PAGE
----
In this time of change and challenge, children need help becoming smart and creative. Thank you, Michelle Obama, for living this message so effectively.
SergiyN/Shutterstock

How Much Homework Is Too Much? How Can Parents Push Back?

The10-minute homework rule begins at age six, but younger children are being asked to do more. Parents can be effective advocates for the best long-term developmental outcomes.

Mindfulness Strategies for Anxious Children

Some children worry. Help your child become happier, calmer, and more productive with the Zorro Circle, the 20-Second Rule, or Gratitude at Bedtime.
Xalid Demoza/FreeImages

Is Your School Helping or Hurting Your Child’s Literacy?

Reading is key to success. Five common teaching practices that don't work; and six ways to support kids in acquiring a love of reading that encourages learning across the lifespan.
Woodley Wonderworks, via Creative Commons

Bedtime Checklist for Creative, Curious, Imaginative Kids

A child is happier, healthier, easier-going, and more energetic when he gets enough sleep. Here’s a 12-point checklist to ensure even active, curious kids get a good night's sleep.
Lucelia Ribeiro via Creative Commons

Do Exceptionally Advanced Kids Do Better in Private Schools?

Start with the local public school, and see if you can make that work. If your child doesn’t thrive there—and can’t be helped to do so—then it’s time to investigate other options.
Steven Seay, PhD

Giftedness and Social Problems

There are many reasons exceptionally capable kids can appear arrogant, perfectionistic, or impatient. Understanding and respect go a long way toward prevention and solutions.
Kristen Paral, Intelligent Nest, used with permission

Help Your Child or Teenager Move Toward Happy Productivity

What can you do if your child is opting out, not achieving, not engaged? Slow things down, play outside, and say thank you, and you’ll enhance the chance for happy productivity.
coolkidscan.com

Parenting for Intelligence and Success

Welcoming obstacles as growth opportunities and helping kids own their learning, are two of 18 ways parents can help kids learn better and do better.
Woodleywonderworks Creative Commons via Flickr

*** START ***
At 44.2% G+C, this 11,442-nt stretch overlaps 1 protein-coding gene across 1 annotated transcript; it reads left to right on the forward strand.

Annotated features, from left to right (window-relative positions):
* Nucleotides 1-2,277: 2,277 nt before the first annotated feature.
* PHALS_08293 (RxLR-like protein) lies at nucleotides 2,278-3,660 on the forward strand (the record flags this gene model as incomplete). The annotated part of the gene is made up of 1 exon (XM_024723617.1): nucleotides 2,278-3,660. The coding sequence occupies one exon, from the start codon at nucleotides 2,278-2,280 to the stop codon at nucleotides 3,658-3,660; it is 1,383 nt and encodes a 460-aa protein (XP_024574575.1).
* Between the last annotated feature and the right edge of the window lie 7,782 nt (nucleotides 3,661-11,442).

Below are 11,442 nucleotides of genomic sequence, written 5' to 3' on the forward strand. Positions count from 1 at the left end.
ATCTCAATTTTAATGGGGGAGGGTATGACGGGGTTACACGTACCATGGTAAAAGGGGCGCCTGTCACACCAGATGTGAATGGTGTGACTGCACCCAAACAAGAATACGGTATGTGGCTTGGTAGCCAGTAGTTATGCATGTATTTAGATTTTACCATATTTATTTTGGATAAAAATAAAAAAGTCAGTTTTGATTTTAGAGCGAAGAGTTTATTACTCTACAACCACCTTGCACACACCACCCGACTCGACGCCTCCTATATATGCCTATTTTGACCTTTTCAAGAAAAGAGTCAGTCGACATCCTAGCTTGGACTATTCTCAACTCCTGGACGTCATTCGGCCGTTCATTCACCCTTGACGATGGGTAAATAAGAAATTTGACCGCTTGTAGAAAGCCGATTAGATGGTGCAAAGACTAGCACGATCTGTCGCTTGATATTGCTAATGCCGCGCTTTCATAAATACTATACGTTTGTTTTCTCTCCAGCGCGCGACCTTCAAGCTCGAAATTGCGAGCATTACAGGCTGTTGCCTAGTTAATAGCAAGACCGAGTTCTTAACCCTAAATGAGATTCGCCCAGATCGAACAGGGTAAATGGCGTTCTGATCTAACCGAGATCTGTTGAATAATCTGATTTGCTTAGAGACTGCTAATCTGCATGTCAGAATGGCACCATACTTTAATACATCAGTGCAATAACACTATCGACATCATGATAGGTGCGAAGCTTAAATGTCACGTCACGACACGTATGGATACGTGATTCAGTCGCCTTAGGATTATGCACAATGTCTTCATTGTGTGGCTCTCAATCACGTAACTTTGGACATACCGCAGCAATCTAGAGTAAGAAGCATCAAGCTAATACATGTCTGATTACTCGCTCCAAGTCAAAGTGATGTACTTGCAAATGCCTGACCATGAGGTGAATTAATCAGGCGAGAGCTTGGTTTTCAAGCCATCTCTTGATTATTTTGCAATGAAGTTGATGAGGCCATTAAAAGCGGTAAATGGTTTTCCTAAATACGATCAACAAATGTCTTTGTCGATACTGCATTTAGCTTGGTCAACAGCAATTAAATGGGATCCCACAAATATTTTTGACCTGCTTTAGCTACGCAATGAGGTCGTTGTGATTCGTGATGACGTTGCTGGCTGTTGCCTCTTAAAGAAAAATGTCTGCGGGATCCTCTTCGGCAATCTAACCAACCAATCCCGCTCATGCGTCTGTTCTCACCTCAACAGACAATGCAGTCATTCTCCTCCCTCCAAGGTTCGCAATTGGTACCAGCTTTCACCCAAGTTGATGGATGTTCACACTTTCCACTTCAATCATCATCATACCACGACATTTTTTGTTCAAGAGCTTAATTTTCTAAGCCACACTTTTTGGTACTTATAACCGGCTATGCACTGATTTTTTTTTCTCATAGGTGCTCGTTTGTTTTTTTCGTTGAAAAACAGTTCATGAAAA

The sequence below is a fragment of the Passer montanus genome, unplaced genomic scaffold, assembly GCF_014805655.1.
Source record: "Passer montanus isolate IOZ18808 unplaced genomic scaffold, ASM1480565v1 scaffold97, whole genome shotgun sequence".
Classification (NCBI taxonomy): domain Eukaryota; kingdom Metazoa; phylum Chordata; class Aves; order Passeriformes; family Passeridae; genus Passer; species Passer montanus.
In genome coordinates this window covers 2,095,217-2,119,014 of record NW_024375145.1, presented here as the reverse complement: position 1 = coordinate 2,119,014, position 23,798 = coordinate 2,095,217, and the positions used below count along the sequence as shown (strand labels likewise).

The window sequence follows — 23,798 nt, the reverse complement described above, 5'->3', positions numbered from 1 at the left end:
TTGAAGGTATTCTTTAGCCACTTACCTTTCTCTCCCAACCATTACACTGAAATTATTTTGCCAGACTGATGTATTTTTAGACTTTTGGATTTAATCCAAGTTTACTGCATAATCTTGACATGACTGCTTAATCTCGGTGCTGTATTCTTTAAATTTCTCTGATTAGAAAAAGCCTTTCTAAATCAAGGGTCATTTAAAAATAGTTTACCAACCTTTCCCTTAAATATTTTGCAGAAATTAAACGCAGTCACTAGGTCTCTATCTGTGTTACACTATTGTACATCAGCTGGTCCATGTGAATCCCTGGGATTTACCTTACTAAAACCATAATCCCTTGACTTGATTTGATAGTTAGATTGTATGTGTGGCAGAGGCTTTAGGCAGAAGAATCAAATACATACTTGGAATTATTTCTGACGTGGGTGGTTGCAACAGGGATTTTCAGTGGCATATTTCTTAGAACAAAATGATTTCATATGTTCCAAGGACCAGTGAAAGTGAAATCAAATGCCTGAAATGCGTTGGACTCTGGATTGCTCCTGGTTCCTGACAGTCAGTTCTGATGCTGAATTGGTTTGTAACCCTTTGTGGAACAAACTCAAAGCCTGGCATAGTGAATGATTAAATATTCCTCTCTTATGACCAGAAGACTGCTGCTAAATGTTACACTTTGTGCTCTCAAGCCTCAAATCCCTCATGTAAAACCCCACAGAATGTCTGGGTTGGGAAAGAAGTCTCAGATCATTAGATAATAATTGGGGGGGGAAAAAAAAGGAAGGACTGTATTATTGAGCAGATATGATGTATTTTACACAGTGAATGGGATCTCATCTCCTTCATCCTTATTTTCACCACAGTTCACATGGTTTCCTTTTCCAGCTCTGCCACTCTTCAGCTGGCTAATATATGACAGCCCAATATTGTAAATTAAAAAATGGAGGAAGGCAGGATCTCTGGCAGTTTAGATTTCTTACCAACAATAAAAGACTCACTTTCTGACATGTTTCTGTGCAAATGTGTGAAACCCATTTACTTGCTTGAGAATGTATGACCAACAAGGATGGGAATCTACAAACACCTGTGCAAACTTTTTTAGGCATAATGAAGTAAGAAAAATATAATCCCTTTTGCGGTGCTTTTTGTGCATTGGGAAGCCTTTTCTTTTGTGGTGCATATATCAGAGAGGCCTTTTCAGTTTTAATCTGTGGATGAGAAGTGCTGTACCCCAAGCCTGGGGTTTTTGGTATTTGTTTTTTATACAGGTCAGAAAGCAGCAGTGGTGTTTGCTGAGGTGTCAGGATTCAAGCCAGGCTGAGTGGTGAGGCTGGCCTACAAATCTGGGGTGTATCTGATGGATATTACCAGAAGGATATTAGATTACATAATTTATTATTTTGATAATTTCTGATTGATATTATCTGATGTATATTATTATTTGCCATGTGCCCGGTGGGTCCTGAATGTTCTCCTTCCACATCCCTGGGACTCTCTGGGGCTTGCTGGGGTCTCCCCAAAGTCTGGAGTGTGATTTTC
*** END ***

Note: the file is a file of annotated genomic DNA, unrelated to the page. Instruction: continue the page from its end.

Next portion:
What to Do If You Think Your Child Is Gifted

Instead of asking "Is my child gifted?" or "What is his IQ?" it’s better to ask, "What does my child need in order to continue learning to the best of his ability?" "Does he have areas requiring special attention?" and "What can we do to help?"
DoDEA Creative Commons via Flickr

Advocacy in Action: How to Change the World for Your Child

School doesn’t work well for every child. But by working together with others, parents can become knowledgeable about educational policies and practices, and learn to advocate effectively to get their child’s learning needs met. Here’s a 10-step action plan from Dona Matthews, PhD, and Joanne Foster, EdD.
Dietmut Teijgeman-Hansen Creative Commons via Flickr

Keep It Simple! 3 Parenting Tips for a Healthy Life Balance

As important as intellectual, social, and physical stimulation are to a young child’s developing brain and body, they’re not enough. To thrive in childhood and grow into a happily productive adult, a child needs to find a healthy balance. Dona Matthews, Ph.D., and Joanne Foster, Ed.D., suggest three ways parents can help make that happen.
woodleywonderworks, creative commons via flickr

Ten Secrets for a Happy Start to Preschool or Kindergarten

In the early years, from 2½ to 5, school should be a time for playful exploration, confidence-building, social development, learning about emotions and self-regulation, and proudly mastering new skills. Here are ten ways parents can help to ensure that all of this happens, and that the transition to school goes smoothly.